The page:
Numbers are starting to trickle in from February testing and the good news is that things are beginning to recover, but younger grades are behind more than older children.
The numbers below are all students, without dyslexic students studied separately, but if your kids are on the Amplify curriculum, expect that about 1/3 of the class will be identified as needing “intensive intervention.” Analysis by race and ethnicity suggest even higher rates of students needing intensive intervention (for instance in the 1st grade, 48% of black students and 43% of hispanic students).
Now, students themselves are also recovering from pandemic disruptions, and the numbers this year are better than the year before, so that is clearly an encouraging sign.
Because dyslexia remediation is so dependent on multisensory learning, having to learn with masks on or having the teacher or tutors wearing masks definitely made it more difficult (if not impossible in some cases) for accurately hearing and getting feedback for pronunciation.
As spring is now here and the school year winding down, the main take-home points should be that there will be many students in the same boat if your students are struggling with pandemic reading loss. Teachers are trying to make up for losses too, but you can continue to regularly read with your student (or read along with audiobooks) and continually to give positive feedback and corrections at home.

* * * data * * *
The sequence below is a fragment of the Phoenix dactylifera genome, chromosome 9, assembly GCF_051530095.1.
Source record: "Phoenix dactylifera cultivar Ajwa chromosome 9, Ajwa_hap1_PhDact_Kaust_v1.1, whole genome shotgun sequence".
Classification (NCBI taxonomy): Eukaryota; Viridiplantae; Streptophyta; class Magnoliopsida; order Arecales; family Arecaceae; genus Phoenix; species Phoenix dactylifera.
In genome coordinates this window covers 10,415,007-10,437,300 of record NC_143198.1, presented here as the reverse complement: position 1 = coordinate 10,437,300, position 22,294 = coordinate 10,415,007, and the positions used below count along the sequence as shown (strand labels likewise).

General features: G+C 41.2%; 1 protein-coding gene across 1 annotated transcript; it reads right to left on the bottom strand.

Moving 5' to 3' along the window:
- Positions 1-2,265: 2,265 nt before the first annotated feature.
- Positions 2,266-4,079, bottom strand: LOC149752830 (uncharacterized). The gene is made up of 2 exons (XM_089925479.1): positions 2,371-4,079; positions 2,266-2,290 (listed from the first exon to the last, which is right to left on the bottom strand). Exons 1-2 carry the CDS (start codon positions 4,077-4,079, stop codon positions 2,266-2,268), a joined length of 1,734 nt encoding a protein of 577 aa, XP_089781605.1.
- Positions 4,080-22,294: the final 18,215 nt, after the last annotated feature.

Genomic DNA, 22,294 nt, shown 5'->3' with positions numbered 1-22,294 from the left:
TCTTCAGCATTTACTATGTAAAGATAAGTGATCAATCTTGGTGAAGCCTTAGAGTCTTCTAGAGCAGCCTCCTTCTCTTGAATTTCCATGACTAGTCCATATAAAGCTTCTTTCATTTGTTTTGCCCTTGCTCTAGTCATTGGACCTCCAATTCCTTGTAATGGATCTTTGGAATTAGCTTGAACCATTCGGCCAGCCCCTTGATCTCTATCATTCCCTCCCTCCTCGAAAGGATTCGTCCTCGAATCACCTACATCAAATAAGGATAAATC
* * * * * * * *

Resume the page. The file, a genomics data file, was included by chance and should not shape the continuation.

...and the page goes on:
With the increased needs in the classroom – there may be more attention to reading (which is a good thing), but also larger pull-out groups and more assignments to computer work whether or not that is the best way your child learns.
For some students, it’s very important that they learn with minimal background noise and with a teacher or para-educator with clear pronunciation and explicit feedback. If parents are dyslexic themselves, they may feel less confidence reading with their children (many do so anyway) – but offloading the reading to a professional audiobook reader is also fine…if you can get into the practice of listening along with reading, that can be better than listening alone – because students will see much more print that way and get the auditory feedback of words as well as visual practice of regularly moving across a page.
Students who have frequent line skips, should read along with their finger or cover the page below with a card. Adjust the speed of the audiobook. This can be done with almost every app – Overdrive from books from the library, Audible, but also operating system text-to-speech systems for Apple, Google, and Microsoft.